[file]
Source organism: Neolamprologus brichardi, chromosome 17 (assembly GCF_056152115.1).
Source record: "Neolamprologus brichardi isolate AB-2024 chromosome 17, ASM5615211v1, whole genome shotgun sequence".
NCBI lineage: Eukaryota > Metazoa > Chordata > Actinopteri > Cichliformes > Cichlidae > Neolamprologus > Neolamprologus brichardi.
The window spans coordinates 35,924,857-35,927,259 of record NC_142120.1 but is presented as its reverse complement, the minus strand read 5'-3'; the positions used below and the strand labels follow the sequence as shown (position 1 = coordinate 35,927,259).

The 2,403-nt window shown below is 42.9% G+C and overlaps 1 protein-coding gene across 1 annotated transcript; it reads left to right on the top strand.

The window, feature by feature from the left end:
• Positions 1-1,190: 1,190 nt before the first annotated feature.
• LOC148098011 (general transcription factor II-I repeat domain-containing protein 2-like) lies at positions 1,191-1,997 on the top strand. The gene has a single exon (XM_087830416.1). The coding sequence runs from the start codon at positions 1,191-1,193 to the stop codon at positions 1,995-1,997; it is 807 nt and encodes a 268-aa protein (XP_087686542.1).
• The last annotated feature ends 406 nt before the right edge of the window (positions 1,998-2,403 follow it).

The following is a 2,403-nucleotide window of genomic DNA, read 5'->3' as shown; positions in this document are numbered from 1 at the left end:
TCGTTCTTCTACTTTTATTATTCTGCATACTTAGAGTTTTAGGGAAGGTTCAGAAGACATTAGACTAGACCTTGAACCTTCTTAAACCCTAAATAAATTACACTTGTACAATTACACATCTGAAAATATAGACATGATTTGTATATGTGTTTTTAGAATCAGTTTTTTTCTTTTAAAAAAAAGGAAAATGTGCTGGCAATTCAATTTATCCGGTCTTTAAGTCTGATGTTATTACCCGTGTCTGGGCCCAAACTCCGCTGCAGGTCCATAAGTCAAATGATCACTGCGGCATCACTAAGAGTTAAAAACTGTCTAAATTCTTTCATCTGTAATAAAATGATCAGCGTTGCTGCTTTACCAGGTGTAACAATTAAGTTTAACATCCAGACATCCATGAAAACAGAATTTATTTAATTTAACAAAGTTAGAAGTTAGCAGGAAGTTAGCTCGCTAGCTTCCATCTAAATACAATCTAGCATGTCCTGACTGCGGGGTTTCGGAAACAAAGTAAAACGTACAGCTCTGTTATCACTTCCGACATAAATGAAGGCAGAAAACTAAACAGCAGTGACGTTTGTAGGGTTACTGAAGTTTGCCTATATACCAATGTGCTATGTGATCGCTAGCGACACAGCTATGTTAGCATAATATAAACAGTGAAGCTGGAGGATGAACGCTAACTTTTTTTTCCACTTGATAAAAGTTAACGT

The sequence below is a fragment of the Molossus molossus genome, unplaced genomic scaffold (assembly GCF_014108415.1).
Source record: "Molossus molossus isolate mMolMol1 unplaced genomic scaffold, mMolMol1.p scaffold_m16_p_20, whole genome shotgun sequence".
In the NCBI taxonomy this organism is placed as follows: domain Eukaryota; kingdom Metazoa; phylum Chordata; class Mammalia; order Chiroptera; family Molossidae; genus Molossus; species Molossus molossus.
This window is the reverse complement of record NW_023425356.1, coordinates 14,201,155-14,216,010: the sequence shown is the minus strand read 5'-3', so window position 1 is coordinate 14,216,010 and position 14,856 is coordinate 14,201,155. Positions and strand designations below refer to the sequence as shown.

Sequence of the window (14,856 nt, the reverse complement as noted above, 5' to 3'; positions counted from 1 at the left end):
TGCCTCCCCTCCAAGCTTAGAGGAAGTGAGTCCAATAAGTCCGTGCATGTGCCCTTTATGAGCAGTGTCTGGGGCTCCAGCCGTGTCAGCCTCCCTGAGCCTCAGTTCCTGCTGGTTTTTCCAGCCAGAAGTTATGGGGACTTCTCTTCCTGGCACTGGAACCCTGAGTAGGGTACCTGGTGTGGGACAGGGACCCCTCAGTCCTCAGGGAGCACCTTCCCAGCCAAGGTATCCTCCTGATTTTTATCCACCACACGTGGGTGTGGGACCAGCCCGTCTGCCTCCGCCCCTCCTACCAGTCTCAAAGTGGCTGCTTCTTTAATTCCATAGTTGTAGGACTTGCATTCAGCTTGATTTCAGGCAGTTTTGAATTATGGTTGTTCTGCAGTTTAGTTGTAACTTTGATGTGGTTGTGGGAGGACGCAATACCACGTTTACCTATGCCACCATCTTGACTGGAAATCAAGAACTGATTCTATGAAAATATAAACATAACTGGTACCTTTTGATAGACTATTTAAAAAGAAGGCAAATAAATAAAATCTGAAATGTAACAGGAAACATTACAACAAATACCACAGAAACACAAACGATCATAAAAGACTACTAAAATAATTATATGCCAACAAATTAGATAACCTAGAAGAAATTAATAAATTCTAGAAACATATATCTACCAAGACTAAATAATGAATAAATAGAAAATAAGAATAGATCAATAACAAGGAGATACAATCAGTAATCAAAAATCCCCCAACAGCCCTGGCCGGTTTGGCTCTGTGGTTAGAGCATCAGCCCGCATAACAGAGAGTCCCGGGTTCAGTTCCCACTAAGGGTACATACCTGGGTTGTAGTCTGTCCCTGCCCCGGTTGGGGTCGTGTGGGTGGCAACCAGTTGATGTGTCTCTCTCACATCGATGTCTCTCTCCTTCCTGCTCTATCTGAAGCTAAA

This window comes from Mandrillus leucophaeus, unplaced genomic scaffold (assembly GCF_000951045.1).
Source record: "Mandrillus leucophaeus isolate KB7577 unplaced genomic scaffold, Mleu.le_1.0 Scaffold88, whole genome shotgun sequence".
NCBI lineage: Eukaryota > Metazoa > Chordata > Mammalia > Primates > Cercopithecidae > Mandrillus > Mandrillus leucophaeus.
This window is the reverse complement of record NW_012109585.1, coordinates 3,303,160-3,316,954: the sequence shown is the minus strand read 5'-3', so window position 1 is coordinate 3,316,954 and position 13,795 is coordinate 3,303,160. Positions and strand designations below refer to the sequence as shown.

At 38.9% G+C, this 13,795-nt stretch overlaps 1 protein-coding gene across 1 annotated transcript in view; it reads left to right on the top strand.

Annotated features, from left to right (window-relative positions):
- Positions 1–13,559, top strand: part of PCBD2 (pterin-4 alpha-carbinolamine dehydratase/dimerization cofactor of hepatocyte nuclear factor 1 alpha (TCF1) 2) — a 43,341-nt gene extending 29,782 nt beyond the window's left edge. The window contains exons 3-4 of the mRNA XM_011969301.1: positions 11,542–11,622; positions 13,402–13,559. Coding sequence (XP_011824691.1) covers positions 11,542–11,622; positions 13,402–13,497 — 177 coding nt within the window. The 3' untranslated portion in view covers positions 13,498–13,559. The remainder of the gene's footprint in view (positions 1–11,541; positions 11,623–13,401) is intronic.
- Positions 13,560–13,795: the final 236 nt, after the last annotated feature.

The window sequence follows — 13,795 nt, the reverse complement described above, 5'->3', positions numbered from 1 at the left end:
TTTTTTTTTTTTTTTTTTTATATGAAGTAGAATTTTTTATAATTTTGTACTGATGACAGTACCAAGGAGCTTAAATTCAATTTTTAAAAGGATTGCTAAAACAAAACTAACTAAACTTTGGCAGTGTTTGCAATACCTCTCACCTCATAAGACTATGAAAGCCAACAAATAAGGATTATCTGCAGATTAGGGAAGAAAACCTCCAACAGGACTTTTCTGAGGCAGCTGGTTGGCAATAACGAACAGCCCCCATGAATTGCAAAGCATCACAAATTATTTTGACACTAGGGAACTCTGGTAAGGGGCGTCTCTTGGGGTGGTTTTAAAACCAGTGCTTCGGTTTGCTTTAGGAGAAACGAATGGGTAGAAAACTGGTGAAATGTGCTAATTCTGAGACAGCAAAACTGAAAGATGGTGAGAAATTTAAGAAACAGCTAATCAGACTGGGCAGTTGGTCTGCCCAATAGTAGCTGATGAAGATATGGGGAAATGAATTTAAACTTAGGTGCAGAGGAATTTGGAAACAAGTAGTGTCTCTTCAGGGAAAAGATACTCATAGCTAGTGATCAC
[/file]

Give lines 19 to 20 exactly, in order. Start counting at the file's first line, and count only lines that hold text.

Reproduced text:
Source record: "Mandrillus leucophaeus isolate KB7577 unplaced genomic scaffold, Mleu.le_1.0 Scaffold88, whole genome shotgun sequence".
NCBI lineage: Eukaryota > Metazoa > Chordata > Mammalia > Primates > Cercopithecidae > Mandrillus > Mandrillus leucophaeus.